It’s no surprise that the number of influential people from the early days of Jim Henson’s career is getting smaller and smaller. There are fewer puppeteers, puppet builders, writers, and others than we’d hoped, and we’re extremely saddened to learn that we’ve lost one more. Caroly Wilcox, who had a hand in many different aspects of the Muppet world, has passed away.

Primarily known for her puppet designing and building talents, Caroly Wilcox was mainly responsible for designing and building puppets and costumes for Sesame Street from 1969 until her retirement. Among her many accomplishments, she designed a small red monster, who would eventually go on to become Elmo. She designed an early version of a young Snuffleupagus (who walked on two legs!), and she built many familiar characters such as the Two-Headed Monster, the Yip-Yip Martians, and various monsters, horses, cows, and camels.

In addition to her Sesame Street work, Wilcox served as a key designer and builder on The Muppet Show, building characters such as Mildred Huxtetter, Sopwith the Camel, Doglion, and Betsy Bird. She developed a new kind of fabric that could be used well underwater for Miss Piggy’s big scene in The Great Muppet Caper, as well as the coordination for the parachute finale. Very often, her job entailed converting Jim Henson’s sketches and ideas into practical puppets, which must have been an incredible honor.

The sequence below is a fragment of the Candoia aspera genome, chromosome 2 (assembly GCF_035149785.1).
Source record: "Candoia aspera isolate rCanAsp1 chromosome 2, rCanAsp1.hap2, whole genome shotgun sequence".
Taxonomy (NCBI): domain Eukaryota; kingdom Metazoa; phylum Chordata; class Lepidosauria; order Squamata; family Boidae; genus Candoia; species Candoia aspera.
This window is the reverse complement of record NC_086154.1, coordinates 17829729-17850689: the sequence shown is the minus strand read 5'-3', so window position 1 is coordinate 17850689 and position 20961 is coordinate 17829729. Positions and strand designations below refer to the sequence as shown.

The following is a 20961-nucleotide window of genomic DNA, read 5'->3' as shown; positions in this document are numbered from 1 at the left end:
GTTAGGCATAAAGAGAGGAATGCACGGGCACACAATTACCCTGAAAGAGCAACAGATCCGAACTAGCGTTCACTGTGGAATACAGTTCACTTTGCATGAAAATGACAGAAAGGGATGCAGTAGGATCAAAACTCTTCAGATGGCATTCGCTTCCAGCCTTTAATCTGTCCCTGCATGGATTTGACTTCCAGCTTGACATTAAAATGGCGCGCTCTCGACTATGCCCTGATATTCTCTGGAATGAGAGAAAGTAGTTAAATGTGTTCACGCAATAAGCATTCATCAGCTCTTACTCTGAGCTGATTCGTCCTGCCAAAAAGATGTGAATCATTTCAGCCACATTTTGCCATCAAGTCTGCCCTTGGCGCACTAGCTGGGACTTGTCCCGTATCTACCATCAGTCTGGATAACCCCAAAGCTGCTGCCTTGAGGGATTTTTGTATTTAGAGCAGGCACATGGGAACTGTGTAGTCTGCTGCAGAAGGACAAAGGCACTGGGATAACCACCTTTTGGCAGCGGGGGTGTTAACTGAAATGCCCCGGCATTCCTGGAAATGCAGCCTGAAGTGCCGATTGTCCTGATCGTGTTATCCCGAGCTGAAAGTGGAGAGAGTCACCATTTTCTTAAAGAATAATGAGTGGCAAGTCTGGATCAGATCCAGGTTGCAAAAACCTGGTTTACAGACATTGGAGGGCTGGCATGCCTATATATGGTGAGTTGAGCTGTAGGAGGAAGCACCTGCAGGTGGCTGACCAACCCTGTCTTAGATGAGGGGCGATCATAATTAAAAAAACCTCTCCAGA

Beyond Sesame Street and The Muppet Show, she built dozens of other memorable characters. In Emmet Otter’s Jug Band Christmas: Will Possum and Harvey Beaver. She build Scred for Saturday Night Live‘s Land of Gorch, Miss Finch for Follow That Bird, and Gobo Fraggle (with Tim Miller) for Fraggle Rock.

Those character lists barely scratch the surface of the amount of work she provided for the Henson Workshop. But that’s not all she did. Caroly also had a passion for performing. She was one of the earliest puppeteers on Sesame Street, occasionally appearing as background monsters and assisting Jim Henson with Ernie. She also performed in The Great Santa Claus Switch, Julie on Sesame Street, and The Muppet Show pilot “Sex and Violence”.

Even beyond her many duties in the Workshop, Wilcox trained and mentored a long, long list of employees in the Muppet world.

The training Wilcox provided for a very long list of people Henson employees was a huge part of her contribution to the even wider world of puppetry. She was an innovative designer, an expert builder, a skilled puppeteer and an inspiring mentor. It’s apparent that the Muppet world wouldn’t be what it is today without the influence and talent of Caroly Wilcox.

Click here to help us remember Caroly Wilcox on the ToughPigs forum!

by Joe Hennes – Joe@ToughPigs.com

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